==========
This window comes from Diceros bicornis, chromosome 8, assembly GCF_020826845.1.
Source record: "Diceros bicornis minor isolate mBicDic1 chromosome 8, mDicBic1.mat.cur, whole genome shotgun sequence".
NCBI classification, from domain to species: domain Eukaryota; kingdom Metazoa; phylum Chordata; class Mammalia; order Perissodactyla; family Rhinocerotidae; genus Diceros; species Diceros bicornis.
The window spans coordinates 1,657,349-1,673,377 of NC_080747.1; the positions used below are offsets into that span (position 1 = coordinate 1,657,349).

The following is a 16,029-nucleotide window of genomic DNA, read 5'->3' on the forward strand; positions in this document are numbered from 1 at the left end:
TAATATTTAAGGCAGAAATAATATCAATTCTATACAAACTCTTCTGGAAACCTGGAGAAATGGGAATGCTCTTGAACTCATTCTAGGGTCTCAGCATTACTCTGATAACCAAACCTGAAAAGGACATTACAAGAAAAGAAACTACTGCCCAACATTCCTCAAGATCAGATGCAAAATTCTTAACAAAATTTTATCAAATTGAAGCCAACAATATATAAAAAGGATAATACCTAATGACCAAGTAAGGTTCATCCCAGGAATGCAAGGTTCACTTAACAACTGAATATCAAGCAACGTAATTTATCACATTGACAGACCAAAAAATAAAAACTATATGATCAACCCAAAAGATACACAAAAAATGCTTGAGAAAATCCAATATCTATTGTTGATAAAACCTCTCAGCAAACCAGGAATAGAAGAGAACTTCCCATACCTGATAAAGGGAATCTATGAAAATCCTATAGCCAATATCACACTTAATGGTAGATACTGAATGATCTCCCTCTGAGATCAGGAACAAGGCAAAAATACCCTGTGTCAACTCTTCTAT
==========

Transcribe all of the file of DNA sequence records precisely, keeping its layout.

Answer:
This window comes from Diceros bicornis, chromosome 8, assembly GCF_020826845.1.
Source record: "Diceros bicornis minor isolate mBicDic1 chromosome 8, mDicBic1.mat.cur, whole genome shotgun sequence".
NCBI classification, from domain to species: domain Eukaryota; kingdom Metazoa; phylum Chordata; class Mammalia; order Perissodactyla; family Rhinocerotidae; genus Diceros; species Diceros bicornis.
The window spans coordinates 1,657,349-1,673,377 of NC_080747.1; the positions used below are offsets into that span (position 1 = coordinate 1,657,349).

The following is a 16,029-nucleotide window of genomic DNA, read 5'->3' on the forward strand; positions in this document are numbered from 1 at the left end:
TAATATTTAAGGCAGAAATAATATCAATTCTATACAAACTCTTCTGGAAACCTGGAGAAATGGGAATGCTCTTGAACTCATTCTAGGGTCTCAGCATTACTCTGATAACCAAACCTGAAAAGGACATTACAAGAAAAGAAACTACTGCCCAACATTCCTCAAGATCAGATGCAAAATTCTTAACAAAATTTTATCAAATTGAAGCCAACAATATATAAAAAGGATAATACCTAATGACCAAGTAAGGTTCATCCCAGGAATGCAAGGTTCACTTAACAACTGAATATCAAGCAACGTAATTTATCACATTGACAGACCAAAAAATAAAAACTATATGATCAACCCAAAAGATACACAAAAAATGCTTGAGAAAATCCAATATCTATTGTTGATAAAACCTCTCAGCAAACCAGGAATAGAAGAGAACTTCCCATACCTGATAAAGGGAATCTATGAAAATCCTATAGCCAATATCACACTTAATGGTAGATACTGAATGATCTCCCTCTGAGATCAGGAACAAGGCAAAAATACCCTGTGTCAACTCTTCTAT